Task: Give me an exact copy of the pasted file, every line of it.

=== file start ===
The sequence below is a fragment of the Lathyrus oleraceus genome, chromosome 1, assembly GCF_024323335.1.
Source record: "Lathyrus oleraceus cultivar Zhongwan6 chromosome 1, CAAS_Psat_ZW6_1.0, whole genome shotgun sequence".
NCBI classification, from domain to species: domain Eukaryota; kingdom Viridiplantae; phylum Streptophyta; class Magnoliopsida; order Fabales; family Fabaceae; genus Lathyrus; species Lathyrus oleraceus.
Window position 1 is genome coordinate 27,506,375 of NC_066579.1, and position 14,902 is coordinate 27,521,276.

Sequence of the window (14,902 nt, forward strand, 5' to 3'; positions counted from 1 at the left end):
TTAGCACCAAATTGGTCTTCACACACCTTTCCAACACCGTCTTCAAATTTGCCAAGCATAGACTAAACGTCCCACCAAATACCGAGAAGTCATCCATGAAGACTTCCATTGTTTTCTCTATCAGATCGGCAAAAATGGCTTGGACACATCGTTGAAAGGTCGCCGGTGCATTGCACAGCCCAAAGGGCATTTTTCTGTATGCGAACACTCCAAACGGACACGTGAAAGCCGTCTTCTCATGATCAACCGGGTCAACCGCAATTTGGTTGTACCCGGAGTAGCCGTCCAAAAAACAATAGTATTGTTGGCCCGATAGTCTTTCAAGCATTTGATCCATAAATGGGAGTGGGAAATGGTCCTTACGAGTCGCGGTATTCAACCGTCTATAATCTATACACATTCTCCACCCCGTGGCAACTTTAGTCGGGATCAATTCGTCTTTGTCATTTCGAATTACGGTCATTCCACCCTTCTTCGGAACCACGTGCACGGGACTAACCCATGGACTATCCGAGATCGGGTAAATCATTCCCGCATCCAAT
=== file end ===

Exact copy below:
The sequence below is a fragment of the Lathyrus oleraceus genome, chromosome 1, assembly GCF_024323335.1.
Source record: "Lathyrus oleraceus cultivar Zhongwan6 chromosome 1, CAAS_Psat_ZW6_1.0, whole genome shotgun sequence".
NCBI classification, from domain to species: domain Eukaryota; kingdom Viridiplantae; phylum Streptophyta; class Magnoliopsida; order Fabales; family Fabaceae; genus Lathyrus; species Lathyrus oleraceus.
Window position 1 is genome coordinate 27,506,375 of NC_066579.1, and position 14,902 is coordinate 27,521,276.

Sequence of the window (14,902 nt, forward strand, 5' to 3'; positions counted from 1 at the left end):
TTAGCACCAAATTGGTCTTCACACACCTTTCCAACACCGTCTTCAAATTTGCCAAGCATAGACTAAACGTCCCACCAAATACCGAGAAGTCATCCATGAAGACTTCCATTGTTTTCTCTATCAGATCGGCAAAAATGGCTTGGACACATCGTTGAAAGGTCGCCGGTGCATTGCACAGCCCAAAGGGCATTTTTCTGTATGCGAACACTCCAAACGGACACGTGAAAGCCGTCTTCTCATGATCAACCGGGTCAACCGCAATTTGGTTGTACCCGGAGTAGCCGTCCAAAAAACAATAGTATTGTTGGCCCGATAGTCTTTCAAGCATTTGATCCATAAATGGGAGTGGGAAATGGTCCTTACGAGTCGCGGTATTCAACCGTCTATAATCTATACACATTCTCCACCCCGTGGCAACTTTAGTCGGGATCAATTCGTCTTTGTCATTTCGAATTACGGTCATTCCACCCTTCTTCGGAACCACGTGCACGGGACTAACCCATGGACTATCCGAGATCGGGTAAATCATTCCCGCATCCAAT